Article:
Additive manufacturing is increasingly important for the mobility and logistics sector. We wanted to get an insider perspective on the opportunities and challenges companies in this branch are grappling with. And who better to give us the inside scoop than the Deutsche Bahn. We sat down with Arvid Eirich, Technical Project Leader of Mobility goes Additive, to learn more.
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1. How will increasing use of additive manufacturing affect your industry?
In a nutshell: the availability of vehicles and the resulting increase in customer satisfaction. For the people and companies involved in the transport and logistic sector, like the Deutsche Bahn AG (DB), as well as other companies, the availability of deployed assets plays an important role. In order to guarantee this availability, the maintenance of assets with a longer longevity must be carefully planned and optimally executed. Particularly here the enormous potential of additive manufacturing becomes clear. For example, when using older technology, obsolescence management is very important. Let me give you a more specific example. Some of the Deutsche Bahn’s vehicles remain in use for upwards of 30 years, and some of the replacement parts for these vehicles have delivery time of up to 2 years. With additive manufacturing, we have the opportunity to procure replacement parts that are no longer in circulation in the market much faster and at a lower price. Moreover, these components are often more optimally constructed. Because of this, vehicles can remain in use longer, improving the return on the high upfront investment such assets require. Only vehicles that are active and not in maintenance add value for us and, more importantly, our customers.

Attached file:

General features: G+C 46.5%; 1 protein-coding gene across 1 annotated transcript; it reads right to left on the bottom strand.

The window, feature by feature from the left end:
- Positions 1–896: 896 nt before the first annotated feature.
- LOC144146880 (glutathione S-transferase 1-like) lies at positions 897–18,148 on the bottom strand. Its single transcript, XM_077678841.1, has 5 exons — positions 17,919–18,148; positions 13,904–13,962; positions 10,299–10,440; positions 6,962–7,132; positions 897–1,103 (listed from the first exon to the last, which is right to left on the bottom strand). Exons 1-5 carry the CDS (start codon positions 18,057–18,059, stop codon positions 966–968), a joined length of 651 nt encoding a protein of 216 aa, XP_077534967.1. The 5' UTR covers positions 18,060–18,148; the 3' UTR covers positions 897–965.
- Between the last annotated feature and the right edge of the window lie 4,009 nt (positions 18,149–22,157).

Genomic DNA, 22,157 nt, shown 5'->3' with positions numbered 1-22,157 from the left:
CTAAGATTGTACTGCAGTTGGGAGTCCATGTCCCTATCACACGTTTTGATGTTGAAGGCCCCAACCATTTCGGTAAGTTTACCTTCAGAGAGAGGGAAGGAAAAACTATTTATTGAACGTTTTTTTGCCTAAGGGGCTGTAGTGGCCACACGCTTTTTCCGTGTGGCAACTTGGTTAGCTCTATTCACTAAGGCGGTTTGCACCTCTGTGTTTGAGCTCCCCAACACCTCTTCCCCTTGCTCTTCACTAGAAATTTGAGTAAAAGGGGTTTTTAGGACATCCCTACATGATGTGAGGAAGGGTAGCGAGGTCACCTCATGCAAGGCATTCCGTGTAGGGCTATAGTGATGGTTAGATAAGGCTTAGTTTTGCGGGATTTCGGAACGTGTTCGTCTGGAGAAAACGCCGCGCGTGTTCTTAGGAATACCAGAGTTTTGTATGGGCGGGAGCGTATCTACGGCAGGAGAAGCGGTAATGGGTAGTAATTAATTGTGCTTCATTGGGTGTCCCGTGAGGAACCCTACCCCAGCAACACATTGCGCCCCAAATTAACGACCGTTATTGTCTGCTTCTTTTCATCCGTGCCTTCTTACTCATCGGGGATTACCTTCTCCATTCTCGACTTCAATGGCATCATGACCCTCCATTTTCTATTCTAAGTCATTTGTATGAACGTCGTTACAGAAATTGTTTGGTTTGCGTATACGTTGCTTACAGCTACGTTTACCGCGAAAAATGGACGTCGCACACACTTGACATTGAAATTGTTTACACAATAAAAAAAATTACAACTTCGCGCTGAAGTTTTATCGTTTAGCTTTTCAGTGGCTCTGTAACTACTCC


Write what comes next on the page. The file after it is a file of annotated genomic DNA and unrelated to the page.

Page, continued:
2. Which industries do you think will be most impacted by 3D printing in the next 5 – 10 years?
The most important areas for 3D printing technology are medicine, the construction sector, and the logistics sector. In essence, this technology will be relevant for industries where individualized products, short-notice, and/or small batches are necessary.
In the medical branch, I hope to witness breakthroughs in the 3D printing of cells and organs, which will have a considerable positive effect for research and thereby for public health. Similarly, in the construction industry, where the first houses have already been printed, I expect we will see a big shift in the market defined by more significant investment in the technology. As a result of new capabilities in lightweight construction, freedom of design, and manufacturing batches as small as one part or product, the mobility and logistics industries will experience a long-term push in development of new transportation concepts (hyperloop, drones for human transportation, etc.). In the short-term, so within the next 5 – 10 years, these branches will rely ever more heavily on additive technologies for the management of replacement parts, and small batches will become the norm.
3. What do you consider the main drivers of additive manufacturing?
The speed of the production process and the freedom of design.
4. What role do you think customization and product configuration will play in future AM business models?
I think that the individualization of components will play an important role in future. As product life cycles become shorter, I believe the user demand for individual products will grow in step. This demand can be satisfied through individual product configuration. For manufacturers, this means that the production of goods has to become more flexible and faster. The order penetration point will be pushed even further into the production process, to the point where customers can directly request small batches of particular products.
5. In your opinion, which industries stand to benefit the most from customization enabled by 3D printing?